We wonder what somebody would need to say about a political figure to have it be a bad review? We don’t know much about the Boston Review. They might think it crucial that they signal their hate of The Donald to their audience. We are, however, disappointed in Tyler. He should understand the importance of rhetoric.
We saw a comment in the WSJ that we need to address. We have avoiding the topic because it is too complex. The function goes something like this: Our Anger (OA) = f(number of offenses, type of offenses, dates of offenses, credibility of complaints, power relationships, R or D, private sector or public sector, etc). We find it too confusing to get involved because we don’t know any of the values of the parameters. Sometimes we don’t even know the sign.
But when the WSJ said this:
The status quo ante on serious sexual harassment—which is to say, a lot of men got away with it—is over. The new status quo is that it will not be tolerated.
Based on the evidence to date it might be true in the private sector where there have been many firings but it doesn’t seem to be true in the public sector. Of course, we can argue about the modifier serious but it seems that Al, Tom, and Roy were all involved in serious stuff to us although it would depend on how you judge OA. Two of them are still office holders and the other is still a candidate. Unless all three are dismissed shortly we would conclude that the status quo ante has not changed.
The WSJ and the WSJ Editorial Page are quite different. The Editorial Page is conservative to libertarian while the rest of the paper is not. A report on Congressional spending by Kristina Peterson and Nick Timiraos has a classic example. In discussing how the increase spending will be divided they say:
On spending, major sticking points have yet to be resolved, including how much of that sum will have to be offset by cuts elsewhere in the budget, and how the additional funding will be divided between defense and nondefense spending, aides said. Republicans generally want more money to go to defense, while Democrats have argued that any increase in spending should be fairly divided. [Emphasis added]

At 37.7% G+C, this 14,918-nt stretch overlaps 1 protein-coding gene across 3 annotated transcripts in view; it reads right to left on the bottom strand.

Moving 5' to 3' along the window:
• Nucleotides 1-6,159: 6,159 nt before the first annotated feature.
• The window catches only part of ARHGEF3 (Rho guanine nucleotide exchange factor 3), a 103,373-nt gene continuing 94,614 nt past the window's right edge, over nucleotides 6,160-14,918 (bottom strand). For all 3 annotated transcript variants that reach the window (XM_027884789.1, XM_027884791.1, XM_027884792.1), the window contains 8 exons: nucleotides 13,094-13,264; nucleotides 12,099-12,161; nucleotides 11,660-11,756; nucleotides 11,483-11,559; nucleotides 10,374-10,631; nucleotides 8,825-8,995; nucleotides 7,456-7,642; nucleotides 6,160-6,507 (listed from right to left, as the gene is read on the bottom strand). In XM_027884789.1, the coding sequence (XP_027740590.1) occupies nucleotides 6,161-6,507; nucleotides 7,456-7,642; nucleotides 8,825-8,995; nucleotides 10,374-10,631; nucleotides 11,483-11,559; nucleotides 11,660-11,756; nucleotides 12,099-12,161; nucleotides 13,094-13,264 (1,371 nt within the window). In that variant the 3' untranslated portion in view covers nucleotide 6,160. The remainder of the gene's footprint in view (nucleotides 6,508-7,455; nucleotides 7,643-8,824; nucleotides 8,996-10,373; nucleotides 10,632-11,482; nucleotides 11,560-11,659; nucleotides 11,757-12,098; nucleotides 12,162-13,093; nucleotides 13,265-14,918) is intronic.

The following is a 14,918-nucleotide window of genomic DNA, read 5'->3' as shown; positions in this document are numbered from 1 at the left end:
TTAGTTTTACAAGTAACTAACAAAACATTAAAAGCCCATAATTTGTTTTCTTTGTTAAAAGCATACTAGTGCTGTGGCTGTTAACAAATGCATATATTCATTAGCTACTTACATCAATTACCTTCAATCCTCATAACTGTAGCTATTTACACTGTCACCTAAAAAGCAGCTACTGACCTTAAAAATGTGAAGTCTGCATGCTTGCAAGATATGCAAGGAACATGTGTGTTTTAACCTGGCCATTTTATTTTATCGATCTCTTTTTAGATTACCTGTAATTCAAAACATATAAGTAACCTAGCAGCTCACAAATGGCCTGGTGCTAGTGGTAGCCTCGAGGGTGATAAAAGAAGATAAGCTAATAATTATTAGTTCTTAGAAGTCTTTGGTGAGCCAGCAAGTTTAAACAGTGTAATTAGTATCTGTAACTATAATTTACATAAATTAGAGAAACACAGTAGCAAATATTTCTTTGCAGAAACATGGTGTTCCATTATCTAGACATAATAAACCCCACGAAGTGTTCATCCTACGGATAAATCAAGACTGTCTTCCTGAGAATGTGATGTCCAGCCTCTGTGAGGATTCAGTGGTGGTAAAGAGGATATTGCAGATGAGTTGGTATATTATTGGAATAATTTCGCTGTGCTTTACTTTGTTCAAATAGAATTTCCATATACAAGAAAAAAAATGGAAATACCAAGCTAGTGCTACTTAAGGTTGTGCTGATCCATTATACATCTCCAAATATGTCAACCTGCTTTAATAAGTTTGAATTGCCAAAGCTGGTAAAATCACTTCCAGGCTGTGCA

We wonder what Kristina and Nick think is a fair division? Since we already know the answer to that question (Nancy Pelosi will tell them what is fair), we are more interested why Kristina and Nick didn’t cover entitlements in a story on Congressional spending.
The editors at the WSJ and Kevin Williamson at NRO show the two sides of conservative discussion of tax reform. The latter is serious while the former is not.
The editors are all about rates. It seems, but is not clear, that they are talking about personal rates and they certainly don’t care much about the deficit:
In an ideal world, the Senate deal would create room for tax cuts of $2.5 trillion or more. That’s at least how much more revenue the government would get if the economy returned to its historic growth rate of 3% a year from the Obama era’s 2%.
Kevin, on the other hand, recognizes the challenges that the Congress faces. We have a significant deficit. We have escalating entitlement costs. We need to have dynamic scoring but tax cuts are not self-financing. He reports (with comments) that:
President Trump’s preferred policy would reduce the top rate to 35 percent, while congressional Republicans have aimed at 33 percent, along with modest reductions in other brackets and, possibly, a large reduction in the corporate tax rate. Our corporate tax rate is one of the world’s highest on paper, but the effective rate — what corporations actually pay — is on average unexceptional, though it varies significantly from industry to industry and firm to firm.
We favor reductions in the corporate tax rate because of the variation that Kevin notes. Corporations do things because of tax rates. Those industries that face higher rates take actions like tax inversions to avoid them. Rather than try to outlaw such inversions we should make the USA a tax haven so corporations and their profits come here. It is also a reason why we favor lower corporate rates rather than immediate expensing. We hope that the Congress takes a serious look at tax reform and make it into law.